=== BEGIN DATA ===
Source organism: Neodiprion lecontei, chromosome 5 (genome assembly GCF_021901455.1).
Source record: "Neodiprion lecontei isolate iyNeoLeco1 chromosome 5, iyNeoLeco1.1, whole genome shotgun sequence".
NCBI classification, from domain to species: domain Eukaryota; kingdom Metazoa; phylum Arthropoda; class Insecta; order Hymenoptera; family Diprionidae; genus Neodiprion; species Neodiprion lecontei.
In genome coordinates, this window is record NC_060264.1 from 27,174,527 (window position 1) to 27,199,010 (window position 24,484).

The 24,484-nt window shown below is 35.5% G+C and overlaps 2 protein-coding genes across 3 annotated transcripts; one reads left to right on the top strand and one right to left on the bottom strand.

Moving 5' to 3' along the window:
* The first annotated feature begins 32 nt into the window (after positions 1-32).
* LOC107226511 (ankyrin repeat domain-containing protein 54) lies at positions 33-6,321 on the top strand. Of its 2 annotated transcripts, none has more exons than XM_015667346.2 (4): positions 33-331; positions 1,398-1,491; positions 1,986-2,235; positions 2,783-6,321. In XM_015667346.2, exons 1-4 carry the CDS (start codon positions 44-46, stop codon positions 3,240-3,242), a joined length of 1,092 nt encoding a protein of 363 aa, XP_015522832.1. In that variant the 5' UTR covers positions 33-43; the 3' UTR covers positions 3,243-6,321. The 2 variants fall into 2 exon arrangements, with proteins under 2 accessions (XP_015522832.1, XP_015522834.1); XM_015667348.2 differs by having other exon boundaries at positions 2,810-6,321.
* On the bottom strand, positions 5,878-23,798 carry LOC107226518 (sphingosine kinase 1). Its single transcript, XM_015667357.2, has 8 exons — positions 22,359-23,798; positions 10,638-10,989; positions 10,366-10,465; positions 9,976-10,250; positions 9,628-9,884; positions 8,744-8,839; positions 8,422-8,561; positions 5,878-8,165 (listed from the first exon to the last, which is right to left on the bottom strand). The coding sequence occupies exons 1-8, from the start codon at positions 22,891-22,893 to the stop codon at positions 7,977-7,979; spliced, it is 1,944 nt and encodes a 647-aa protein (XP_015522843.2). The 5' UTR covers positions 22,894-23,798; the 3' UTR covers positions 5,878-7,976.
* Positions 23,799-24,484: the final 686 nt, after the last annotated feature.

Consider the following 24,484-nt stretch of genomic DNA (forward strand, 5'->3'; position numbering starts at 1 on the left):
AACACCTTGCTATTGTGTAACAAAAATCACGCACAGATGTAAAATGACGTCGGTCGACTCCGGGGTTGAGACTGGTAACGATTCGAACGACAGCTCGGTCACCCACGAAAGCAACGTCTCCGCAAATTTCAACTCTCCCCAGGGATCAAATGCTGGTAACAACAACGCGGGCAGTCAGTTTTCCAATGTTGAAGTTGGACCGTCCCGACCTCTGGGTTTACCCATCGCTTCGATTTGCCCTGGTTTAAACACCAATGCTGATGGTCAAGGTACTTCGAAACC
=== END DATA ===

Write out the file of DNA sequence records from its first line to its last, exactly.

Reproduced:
Source organism: Neodiprion lecontei, chromosome 5 (genome assembly GCF_021901455.1).
Source record: "Neodiprion lecontei isolate iyNeoLeco1 chromosome 5, iyNeoLeco1.1, whole genome shotgun sequence".
NCBI classification, from domain to species: domain Eukaryota; kingdom Metazoa; phylum Arthropoda; class Insecta; order Hymenoptera; family Diprionidae; genus Neodiprion; species Neodiprion lecontei.
In genome coordinates, this window is record NC_060264.1 from 27,174,527 (window position 1) to 27,199,010 (window position 24,484).

The 24,484-nt window shown below is 35.5% G+C and overlaps 2 protein-coding genes across 3 annotated transcripts; one reads left to right on the top strand and one right to left on the bottom strand.

Moving 5' to 3' along the window:
* The first annotated feature begins 32 nt into the window (after positions 1-32).
* LOC107226511 (ankyrin repeat domain-containing protein 54) lies at positions 33-6,321 on the top strand. Of its 2 annotated transcripts, none has more exons than XM_015667346.2 (4): positions 33-331; positions 1,398-1,491; positions 1,986-2,235; positions 2,783-6,321. In XM_015667346.2, exons 1-4 carry the CDS (start codon positions 44-46, stop codon positions 3,240-3,242), a joined length of 1,092 nt encoding a protein of 363 aa, XP_015522832.1. In that variant the 5' UTR covers positions 33-43; the 3' UTR covers positions 3,243-6,321. The 2 variants fall into 2 exon arrangements, with proteins under 2 accessions (XP_015522832.1, XP_015522834.1); XM_015667348.2 differs by having other exon boundaries at positions 2,810-6,321.
* On the bottom strand, positions 5,878-23,798 carry LOC107226518 (sphingosine kinase 1). Its single transcript, XM_015667357.2, has 8 exons — positions 22,359-23,798; positions 10,638-10,989; positions 10,366-10,465; positions 9,976-10,250; positions 9,628-9,884; positions 8,744-8,839; positions 8,422-8,561; positions 5,878-8,165 (listed from the first exon to the last, which is right to left on the bottom strand). The coding sequence occupies exons 1-8, from the start codon at positions 22,891-22,893 to the stop codon at positions 7,977-7,979; spliced, it is 1,944 nt and encodes a 647-aa protein (XP_015522843.2). The 5' UTR covers positions 22,894-23,798; the 3' UTR covers positions 5,878-7,976.
* Positions 23,799-24,484: the final 686 nt, after the last annotated feature.

Consider the following 24,484-nt stretch of genomic DNA (forward strand, 5'->3'; position numbering starts at 1 on the left):
AACACCTTGCTATTGTGTAACAAAAATCACGCACAGATGTAAAATGACGTCGGTCGACTCCGGGGTTGAGACTGGTAACGATTCGAACGACAGCTCGGTCACCCACGAAAGCAACGTCTCCGCAAATTTCAACTCTCCCCAGGGATCAAATGCTGGTAACAACAACGCGGGCAGTCAGTTTTCCAATGTTGAAGTTGGACCGTCCCGACCTCTGGGTTTACCCATCGCTTCGATTTGCCCTGGTTTAAACACCAATGCTGATGGTCAAGGTACTTCGAAACC